Early NYC and The Robbers of the Grave (Archaeology of the African Burial Grounds Part 2)

From the African Burial Ground Memorial in NYC

Note: As you read, learn and engage with this series of articles, there are some other themes that I encourage you to think about, and try to make connections to as you follow:

  • The culture of mistrust between the African American population and the medical community
  • Power dynamics between the biomedical model and traditional practices
  • The ways in which racism is/ has been supported and bolstered through institutional practices
  • De-valuation and de-humanization of the poor and “other” populations
  • Urban planning- separation, community, race

…I ended my previous post suggesting that the empty graves discovered during the excavation of the African burial grounds may have set off a red flag regarding some questionable activities that occurred during the time period. Well, let’s pick up where we left off.


In 1754, a medical school, then known as King’s College (Columbia University), was established in lower Manhattan. “One early manifestation of the institution’s lofty goals was the establishment in 1767 of the first American medical school to grant the M.D. degree” (http://www.columbia.edu/content/history.html ).
By this time, much of the academic world was heavily invested in the scientific study of biology, medicine, and the natural world. In order to achieve their goal of being able to grant M.D. qualifications, the college needed to be able to give their students adequate experience working with human anatomy. This meant they needed bodies. Colleges did receive bodies via donation, bodies of criminals, or unclaimed individuals. However, there were not enough bodies to provide substantial, hands-on experience for the growing medical program.

Image from Granger Collection

This shortage led to the practice we often refer to as ‘grave robbing,’ or ‘body snatching’. It is important to note, that prior to this time, there had been no laws in the U.S. that prohibited taking bodies from graves. Bodies had no status as property, so it was not illegal. Medical students during this time would have been young (15-20 years old), white men, probably dressed in black suits. Several of them would meet up at night, and head to the grave yard to seek out fresh graves. They would dig up and open the coffin, hoist the body out of the hole, refill the hole and carry the body back to the school.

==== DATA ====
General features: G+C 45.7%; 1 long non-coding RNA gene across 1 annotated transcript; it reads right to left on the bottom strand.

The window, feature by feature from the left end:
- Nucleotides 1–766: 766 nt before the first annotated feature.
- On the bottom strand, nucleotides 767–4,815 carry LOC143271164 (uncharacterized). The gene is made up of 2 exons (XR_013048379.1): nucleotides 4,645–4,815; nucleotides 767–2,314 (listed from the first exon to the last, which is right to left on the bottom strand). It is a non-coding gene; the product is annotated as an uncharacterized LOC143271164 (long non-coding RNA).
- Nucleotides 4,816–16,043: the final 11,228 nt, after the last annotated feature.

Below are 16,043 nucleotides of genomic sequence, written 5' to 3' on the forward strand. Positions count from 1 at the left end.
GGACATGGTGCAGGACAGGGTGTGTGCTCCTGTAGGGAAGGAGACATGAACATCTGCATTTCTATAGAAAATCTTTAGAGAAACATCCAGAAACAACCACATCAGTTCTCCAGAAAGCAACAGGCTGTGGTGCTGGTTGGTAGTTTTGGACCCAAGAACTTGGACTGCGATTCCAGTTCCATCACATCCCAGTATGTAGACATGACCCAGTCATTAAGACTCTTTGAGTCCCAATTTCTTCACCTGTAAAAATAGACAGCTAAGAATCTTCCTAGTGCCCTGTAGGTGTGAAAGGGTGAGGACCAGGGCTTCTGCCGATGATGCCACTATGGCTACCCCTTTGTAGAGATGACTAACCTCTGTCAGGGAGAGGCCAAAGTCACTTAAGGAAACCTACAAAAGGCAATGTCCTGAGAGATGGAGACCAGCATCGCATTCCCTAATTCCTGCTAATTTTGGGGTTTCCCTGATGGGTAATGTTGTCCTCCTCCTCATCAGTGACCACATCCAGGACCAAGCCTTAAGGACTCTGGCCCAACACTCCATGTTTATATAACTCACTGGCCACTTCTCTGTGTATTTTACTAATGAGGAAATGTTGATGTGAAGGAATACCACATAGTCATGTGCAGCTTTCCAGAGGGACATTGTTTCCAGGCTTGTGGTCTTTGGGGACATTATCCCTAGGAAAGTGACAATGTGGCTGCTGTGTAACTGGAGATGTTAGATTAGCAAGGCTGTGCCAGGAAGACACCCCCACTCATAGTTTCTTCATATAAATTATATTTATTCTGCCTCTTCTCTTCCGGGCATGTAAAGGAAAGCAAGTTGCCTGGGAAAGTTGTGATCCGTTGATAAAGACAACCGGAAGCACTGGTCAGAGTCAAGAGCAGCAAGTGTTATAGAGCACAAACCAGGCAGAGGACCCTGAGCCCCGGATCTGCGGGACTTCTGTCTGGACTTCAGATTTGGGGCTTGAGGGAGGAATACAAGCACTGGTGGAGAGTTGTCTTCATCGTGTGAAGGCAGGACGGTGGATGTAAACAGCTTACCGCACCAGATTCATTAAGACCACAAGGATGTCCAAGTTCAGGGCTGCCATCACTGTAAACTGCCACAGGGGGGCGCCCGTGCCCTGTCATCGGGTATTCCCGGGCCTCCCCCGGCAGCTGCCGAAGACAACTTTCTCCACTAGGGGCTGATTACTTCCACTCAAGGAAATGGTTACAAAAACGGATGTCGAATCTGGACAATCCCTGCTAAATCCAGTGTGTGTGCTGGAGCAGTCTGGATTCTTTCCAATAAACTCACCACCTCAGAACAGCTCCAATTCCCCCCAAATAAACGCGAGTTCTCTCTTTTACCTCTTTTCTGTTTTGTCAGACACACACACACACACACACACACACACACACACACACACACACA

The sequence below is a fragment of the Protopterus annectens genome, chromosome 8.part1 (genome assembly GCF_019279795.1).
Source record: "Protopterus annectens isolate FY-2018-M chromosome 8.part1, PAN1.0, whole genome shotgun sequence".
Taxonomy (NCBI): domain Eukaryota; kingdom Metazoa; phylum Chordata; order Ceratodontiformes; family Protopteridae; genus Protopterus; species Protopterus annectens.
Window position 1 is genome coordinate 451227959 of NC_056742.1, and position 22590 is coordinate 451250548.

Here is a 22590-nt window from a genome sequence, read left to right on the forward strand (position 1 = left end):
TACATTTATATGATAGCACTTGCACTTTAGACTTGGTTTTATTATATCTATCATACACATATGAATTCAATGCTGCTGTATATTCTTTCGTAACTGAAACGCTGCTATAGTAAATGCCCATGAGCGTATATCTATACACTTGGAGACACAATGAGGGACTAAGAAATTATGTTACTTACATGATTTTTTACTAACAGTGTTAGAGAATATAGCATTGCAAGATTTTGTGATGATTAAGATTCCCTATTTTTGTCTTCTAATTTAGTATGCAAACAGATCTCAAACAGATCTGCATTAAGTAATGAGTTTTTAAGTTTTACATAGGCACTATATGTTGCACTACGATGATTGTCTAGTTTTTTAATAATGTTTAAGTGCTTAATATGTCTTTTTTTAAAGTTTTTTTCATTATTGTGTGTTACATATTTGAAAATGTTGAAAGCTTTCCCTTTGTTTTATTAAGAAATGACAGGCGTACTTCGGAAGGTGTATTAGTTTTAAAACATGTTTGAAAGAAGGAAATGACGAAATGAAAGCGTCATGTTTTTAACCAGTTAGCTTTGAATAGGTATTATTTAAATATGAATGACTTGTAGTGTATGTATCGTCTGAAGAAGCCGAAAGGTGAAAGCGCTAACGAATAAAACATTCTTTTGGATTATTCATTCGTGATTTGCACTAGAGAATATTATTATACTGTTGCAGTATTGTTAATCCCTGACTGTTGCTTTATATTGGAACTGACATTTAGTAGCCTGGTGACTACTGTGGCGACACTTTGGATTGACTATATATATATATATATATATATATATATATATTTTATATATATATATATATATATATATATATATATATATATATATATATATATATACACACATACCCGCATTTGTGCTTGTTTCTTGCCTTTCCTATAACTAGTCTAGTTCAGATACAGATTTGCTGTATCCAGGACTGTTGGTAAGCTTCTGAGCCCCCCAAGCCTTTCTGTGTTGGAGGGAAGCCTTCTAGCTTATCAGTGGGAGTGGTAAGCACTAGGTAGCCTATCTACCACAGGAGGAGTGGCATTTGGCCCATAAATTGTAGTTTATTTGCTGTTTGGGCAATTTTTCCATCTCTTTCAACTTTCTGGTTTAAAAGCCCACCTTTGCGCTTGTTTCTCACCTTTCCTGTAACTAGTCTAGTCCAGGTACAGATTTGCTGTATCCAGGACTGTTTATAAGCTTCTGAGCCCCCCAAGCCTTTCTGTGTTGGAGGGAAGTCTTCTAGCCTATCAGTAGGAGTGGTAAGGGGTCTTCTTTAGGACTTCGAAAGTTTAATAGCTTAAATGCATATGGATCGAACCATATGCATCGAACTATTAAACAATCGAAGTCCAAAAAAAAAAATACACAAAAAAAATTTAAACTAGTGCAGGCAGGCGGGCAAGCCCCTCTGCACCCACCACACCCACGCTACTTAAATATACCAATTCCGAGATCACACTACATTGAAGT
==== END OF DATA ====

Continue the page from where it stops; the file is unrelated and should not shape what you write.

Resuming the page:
****FYI: The men that did this type of work in the UK had come to be known as ‘Resurrectionists’. Also, if you want to make some interesting comparisons and correlations between necessity, greed, and corruption, check out how the business of grave robbing worked out for Burke and Hare! It gets gruesome!

More affluent families could afford items or deterrents such as light posts, cages (mortsafe- shown below), lead coffins, and guards to keep young medical students from digging up their loved ones.

Image found on http://wednesdaymourning.com/

As a side note, these forms of grave security were not new. Grave robbing has existed for centuries. Additionally, cultural or religious belief have caused people to develop similar contraptions to keep the dead from returning. Perhaps one day, I’ll do a post about mortuary security through the ages or around the world.
However, I digress…
Since the poor, could not usually afford such measures, they were more vulnerable to these acts. The African burial ground I discussed in the previous post was exceptionally susceptible because of two reasons: 1) many of the individuals laid to rest were poor and 2) location!
The burial grounds were located several blocks away from King’s College. This meant students could dig up fresh corpses and move them quickly under the cover of night. This practice of medical students digging up fresh corpses for their homework lasted until the 1788 Doctor’s Riot. Over the 30 years that this was practiced, there is no telling how many bodies were exhumed by the medical school for scientific study and inquiry.
This also led to the establishment of many medical and ethical laws and policies that are often taken for granted today.
When the 1991 excavation of the lower Manhattan African burial grounds occurred, many empty graves were discovered. Considering the distance to the school, prevalence of the the practice, and the vulnerability of this population of people, it would be a safe deduction to say many of the missing bodies found their way into the classrooms and labs of King’s College.
The connection between slavery and grave robbing doesn’t end there. In part 3 of this series, I’ll highlight a key individual in this journey back through history and the development of medical culture and practice. For now, I’ll refer to him by his nickname, “The Resurrection Man”.
Here are some resources if you’re interested in learning more (I left out TONS on purpose!):

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